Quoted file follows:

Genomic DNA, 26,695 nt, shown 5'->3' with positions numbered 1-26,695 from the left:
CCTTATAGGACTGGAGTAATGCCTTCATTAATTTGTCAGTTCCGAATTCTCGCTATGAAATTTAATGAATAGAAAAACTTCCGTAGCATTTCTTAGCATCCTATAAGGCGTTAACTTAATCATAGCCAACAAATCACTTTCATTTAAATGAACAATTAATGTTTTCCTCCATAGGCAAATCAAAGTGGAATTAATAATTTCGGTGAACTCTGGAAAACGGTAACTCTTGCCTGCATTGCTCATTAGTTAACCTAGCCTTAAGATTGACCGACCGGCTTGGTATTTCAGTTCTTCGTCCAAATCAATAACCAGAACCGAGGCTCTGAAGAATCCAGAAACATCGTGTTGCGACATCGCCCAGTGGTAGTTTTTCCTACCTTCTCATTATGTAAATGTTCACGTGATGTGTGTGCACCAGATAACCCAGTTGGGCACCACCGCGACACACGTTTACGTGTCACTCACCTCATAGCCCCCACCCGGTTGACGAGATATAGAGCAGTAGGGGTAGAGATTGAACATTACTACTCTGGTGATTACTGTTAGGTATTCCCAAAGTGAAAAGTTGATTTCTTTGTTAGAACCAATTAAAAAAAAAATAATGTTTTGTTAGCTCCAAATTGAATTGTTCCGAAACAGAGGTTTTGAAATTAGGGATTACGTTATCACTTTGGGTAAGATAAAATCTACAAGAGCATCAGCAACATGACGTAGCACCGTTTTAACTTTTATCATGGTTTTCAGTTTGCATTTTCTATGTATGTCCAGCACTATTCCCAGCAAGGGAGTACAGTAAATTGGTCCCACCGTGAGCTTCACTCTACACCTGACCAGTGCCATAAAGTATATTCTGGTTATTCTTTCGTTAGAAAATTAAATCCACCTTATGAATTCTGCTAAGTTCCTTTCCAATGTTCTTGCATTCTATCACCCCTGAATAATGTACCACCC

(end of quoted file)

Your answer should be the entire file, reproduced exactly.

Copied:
Genomic DNA, 26,695 nt, shown 5'->3' with positions numbered 1-26,695 from the left:
CCTTATAGGACTGGAGTAATGCCTTCATTAATTTGTCAGTTCCGAATTCTCGCTATGAAATTTAATGAATAGAAAAACTTCCGTAGCATTTCTTAGCATCCTATAAGGCGTTAACTTAATCATAGCCAACAAATCACTTTCATTTAAATGAACAATTAATGTTTTCCTCCATAGGCAAATCAAAGTGGAATTAATAATTTCGGTGAACTCTGGAAAACGGTAACTCTTGCCTGCATTGCTCATTAGTTAACCTAGCCTTAAGATTGACCGACCGGCTTGGTATTTCAGTTCTTCGTCCAAATCAATAACCAGAACCGAGGCTCTGAAGAATCCAGAAACATCGTGTTGCGACATCGCCCAGTGGTAGTTTTTCCTACCTTCTCATTATGTAAATGTTCACGTGATGTGTGTGCACCAGATAACCCAGTTGGGCACCACCGCGACACACGTTTACGTGTCACTCACCTCATAGCCCCCACCCGGTTGACGAGATATAGAGCAGTAGGGGTAGAGATTGAACATTACTACTCTGGTGATTACTGTTAGGTATTCCCAAAGTGAAAAGTTGATTTCTTTGTTAGAACCAATTAAAAAAAAAATAATGTTTTGTTAGCTCCAAATTGAATTGTTCCGAAACAGAGGTTTTGAAATTAGGGATTACGTTATCACTTTGGGTAAGATAAAATCTACAAGAGCATCAGCAACATGACGTAGCACCGTTTTAACTTTTATCATGGTTTTCAGTTTGCATTTTCTATGTATGTCCAGCACTATTCCCAGCAAGGGAGTACAGTAAATTGGTCCCACCGTGAGCTTCACTCTACACCTGACCAGTGCCATAAAGTATATTCTGGTTATTCTTTCGTTAGAAAATTAAATCCACCTTATGAATTCTGCTAAGTTCCTTTCCAATGTTCTTGCATTCTATCACCCCTGAATAATGTACCACCC